2 freed hostages still hospitalized, 54 receiving psychiatric care, report says

Marking 100 days since outbreak of war, new data reveals 85 Israelis released from community under medical supervision, 27 residing in hotels, while only 18 have returned home

Hadar Gil-Ad|
One hundred days after the outbreak of the war, the Welfare Ministry released on Sunday an update regarding the treatment of hostages who returned to Israel from Hamas captivity.
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A total of 54 former hostages have been assigned caregivers from the National Insurance Institute, psychologists, art therapy specialists and other therapeutic professionals.
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האו"ם צלב אדום עזה
האו"ם צלב אדום עזה
Red Cross transports hostages back to Israel
(Photo: REUTERS/Ibraheem Abu Mustafa)
Additionally, all released hostages are still receiving medical care, with 85 under the supervision of community nurses and two still hospitalized.

27 moved to hotels, 18 returned home

According to ministry data, only 18 of the former hostages have returned home after being released from captivity. Twenty-seven people have moved to live in hotels after their homes were damaged in the October 7 attack and reintegrated with their communities, while 26 former hostages have relocated to live with family members.
Nine have rented apartments, and three senior citizens who returned from captivity have been accommodated in assisted living facilities.
The ministry reported that in addition to social support, 21 children have returned to an educational framework, some in their original places of residence, while others are with the rest of the children from their community who were relocated and are now in different educational frameworks.
Ahead of their return to Israel, the ministry had prepared guidelines for its professionals on how to reintegrate the hostages based on their personal characteristics, age and family status.
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היום ה-100 בעצרת בכיכר החטופים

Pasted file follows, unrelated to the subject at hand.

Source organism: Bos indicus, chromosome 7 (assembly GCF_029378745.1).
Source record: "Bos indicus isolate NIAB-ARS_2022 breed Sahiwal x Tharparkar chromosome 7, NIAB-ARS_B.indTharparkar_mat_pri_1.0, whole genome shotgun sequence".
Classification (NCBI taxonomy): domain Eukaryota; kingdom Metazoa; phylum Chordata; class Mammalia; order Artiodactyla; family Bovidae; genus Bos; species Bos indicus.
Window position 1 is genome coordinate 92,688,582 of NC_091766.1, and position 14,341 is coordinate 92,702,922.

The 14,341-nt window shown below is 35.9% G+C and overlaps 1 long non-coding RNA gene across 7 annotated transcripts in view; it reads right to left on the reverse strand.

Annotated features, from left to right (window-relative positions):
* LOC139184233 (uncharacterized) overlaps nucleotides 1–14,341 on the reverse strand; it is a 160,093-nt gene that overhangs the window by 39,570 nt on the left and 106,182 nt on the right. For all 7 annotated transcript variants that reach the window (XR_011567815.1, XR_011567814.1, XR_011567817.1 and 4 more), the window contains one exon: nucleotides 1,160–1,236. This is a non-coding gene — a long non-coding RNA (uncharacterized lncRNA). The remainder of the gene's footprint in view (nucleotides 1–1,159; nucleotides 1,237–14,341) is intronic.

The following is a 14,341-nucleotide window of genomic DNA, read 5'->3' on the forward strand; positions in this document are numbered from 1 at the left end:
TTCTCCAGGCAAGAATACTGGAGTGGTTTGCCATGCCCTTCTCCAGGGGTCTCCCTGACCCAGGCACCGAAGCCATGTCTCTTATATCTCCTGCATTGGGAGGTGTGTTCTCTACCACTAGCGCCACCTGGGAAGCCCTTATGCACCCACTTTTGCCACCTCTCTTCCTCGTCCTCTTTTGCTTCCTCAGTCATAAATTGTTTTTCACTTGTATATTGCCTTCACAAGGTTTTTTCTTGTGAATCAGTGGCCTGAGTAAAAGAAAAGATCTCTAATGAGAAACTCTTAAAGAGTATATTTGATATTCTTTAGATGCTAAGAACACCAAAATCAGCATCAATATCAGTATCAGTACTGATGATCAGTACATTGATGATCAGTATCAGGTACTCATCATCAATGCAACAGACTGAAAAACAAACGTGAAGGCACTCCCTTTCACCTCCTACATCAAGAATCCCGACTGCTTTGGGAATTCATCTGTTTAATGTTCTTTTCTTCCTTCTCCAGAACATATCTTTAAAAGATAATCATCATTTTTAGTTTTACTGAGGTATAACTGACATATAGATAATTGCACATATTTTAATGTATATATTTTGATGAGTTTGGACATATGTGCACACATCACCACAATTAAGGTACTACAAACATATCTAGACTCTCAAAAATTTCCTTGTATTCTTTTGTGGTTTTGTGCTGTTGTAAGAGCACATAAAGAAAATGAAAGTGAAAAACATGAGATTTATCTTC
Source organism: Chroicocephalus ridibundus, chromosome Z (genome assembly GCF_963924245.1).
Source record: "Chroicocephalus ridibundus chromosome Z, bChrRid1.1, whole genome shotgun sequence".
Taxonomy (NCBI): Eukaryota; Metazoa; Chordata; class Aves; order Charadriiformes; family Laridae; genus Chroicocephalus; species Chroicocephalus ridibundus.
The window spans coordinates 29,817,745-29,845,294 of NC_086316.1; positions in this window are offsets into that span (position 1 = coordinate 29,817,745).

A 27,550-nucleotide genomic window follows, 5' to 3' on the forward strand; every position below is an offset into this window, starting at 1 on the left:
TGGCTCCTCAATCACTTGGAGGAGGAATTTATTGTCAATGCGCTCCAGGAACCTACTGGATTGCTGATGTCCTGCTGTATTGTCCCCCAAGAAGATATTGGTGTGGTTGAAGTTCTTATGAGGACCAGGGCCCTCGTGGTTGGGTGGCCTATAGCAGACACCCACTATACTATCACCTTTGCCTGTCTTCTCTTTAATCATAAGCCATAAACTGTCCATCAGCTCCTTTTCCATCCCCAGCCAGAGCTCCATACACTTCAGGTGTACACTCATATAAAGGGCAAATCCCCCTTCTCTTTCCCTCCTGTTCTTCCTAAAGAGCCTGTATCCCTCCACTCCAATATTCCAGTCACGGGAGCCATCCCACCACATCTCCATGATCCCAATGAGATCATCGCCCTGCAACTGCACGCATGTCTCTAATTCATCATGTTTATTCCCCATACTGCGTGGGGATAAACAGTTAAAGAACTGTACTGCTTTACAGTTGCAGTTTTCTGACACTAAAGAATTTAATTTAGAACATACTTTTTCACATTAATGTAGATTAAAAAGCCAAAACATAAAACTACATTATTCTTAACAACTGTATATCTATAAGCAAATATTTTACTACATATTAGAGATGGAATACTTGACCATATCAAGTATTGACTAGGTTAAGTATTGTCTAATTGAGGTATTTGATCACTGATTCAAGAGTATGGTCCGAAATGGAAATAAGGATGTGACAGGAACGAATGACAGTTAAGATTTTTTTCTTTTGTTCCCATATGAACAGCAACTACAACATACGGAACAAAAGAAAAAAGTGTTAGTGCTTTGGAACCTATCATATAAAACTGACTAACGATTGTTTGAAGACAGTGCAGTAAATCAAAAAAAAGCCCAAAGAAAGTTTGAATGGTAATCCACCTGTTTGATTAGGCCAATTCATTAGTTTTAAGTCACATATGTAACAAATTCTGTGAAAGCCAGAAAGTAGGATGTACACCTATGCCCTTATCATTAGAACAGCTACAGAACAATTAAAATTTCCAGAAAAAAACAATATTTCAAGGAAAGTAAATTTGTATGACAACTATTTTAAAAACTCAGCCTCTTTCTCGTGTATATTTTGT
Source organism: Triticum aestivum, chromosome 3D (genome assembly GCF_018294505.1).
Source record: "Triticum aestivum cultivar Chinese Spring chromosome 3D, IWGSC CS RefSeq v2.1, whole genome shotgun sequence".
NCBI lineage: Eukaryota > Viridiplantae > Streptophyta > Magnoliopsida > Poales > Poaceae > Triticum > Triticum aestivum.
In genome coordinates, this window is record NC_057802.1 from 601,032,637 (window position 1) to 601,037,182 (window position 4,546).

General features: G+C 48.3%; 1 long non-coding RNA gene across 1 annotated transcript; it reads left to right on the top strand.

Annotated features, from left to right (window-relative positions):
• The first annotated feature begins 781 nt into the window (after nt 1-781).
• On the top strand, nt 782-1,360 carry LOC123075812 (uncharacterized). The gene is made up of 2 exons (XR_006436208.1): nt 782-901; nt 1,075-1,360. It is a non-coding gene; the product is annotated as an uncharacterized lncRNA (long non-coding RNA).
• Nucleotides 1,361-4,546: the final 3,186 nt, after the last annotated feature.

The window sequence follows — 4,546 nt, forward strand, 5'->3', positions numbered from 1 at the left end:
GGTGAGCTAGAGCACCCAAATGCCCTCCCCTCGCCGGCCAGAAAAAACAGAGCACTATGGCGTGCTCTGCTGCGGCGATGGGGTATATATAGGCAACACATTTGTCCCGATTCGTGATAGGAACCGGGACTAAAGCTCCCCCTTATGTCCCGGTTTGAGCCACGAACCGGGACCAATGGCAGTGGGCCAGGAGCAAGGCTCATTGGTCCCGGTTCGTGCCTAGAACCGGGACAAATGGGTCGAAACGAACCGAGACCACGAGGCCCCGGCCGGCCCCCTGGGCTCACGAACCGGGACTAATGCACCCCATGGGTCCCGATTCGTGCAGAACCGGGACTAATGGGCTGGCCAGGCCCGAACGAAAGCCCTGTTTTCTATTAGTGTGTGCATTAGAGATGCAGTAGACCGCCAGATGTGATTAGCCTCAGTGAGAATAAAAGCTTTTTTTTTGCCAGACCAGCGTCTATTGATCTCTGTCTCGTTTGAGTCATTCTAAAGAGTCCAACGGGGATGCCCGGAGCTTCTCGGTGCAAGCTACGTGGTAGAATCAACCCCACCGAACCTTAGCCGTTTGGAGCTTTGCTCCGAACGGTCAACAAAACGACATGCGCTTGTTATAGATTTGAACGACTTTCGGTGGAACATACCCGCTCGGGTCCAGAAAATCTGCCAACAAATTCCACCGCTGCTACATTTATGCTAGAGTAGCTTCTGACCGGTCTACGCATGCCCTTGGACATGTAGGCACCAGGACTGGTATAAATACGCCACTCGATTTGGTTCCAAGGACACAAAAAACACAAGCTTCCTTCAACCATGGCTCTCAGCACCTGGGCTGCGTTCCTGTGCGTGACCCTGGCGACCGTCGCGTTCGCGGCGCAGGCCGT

היום ה-100 בעצרת בכיכר החטופים
Rally in Tel Aviv for return of hostages
(Photo: Yariv Katz)
"The preparation of these guidelines assisted social workers in the social services departments to learn about the condition of the hostage or the family they are treating. This was to approach them in the best and most professional manner and to help them adapt to a life routine as normal as possible," the ministry said.
Meanwhile, the ministry’s professionals, in collaboration with the Haruv Institute, developed a first-of-its-kind protocol, detailing every step of assistance for children returning from captivity.
The protocol serves as a blueprint for the treatment and support of children, a population with unique characteristics and needs. A similar therapeutic protocol was prepared for senior citizens, including specific treatment rules tailored for them.
Welfare Ministry Director-General Yaniv Aharoni said, "The ministry’s social workers have formulated a specialized therapeutic service package for each individual to facilitate the reintegration of hostages as much as possible. We will continue to provide assistance to every citizen who has returned from captivity, regardless of their location. They are heroes, and we embrace them."
Welfare Minister Ya’akov Margi, said, "The Welfare Ministry was well-prepared in advance to offer the hostages a therapeutic and social envelope that will help them recover from the difficult experience in captivity.
“A thorough groundwork was done; every hostage who returned from captivity was assigned social workers who underwent specialized training. A detailed professional guideline was prepared for the soldiers and all parties who received the children returning from captivity, in order to provide them with the best possible care. Along with the entire nation of Israel, we await and pray for the return home of all hostages who remain in captivity."
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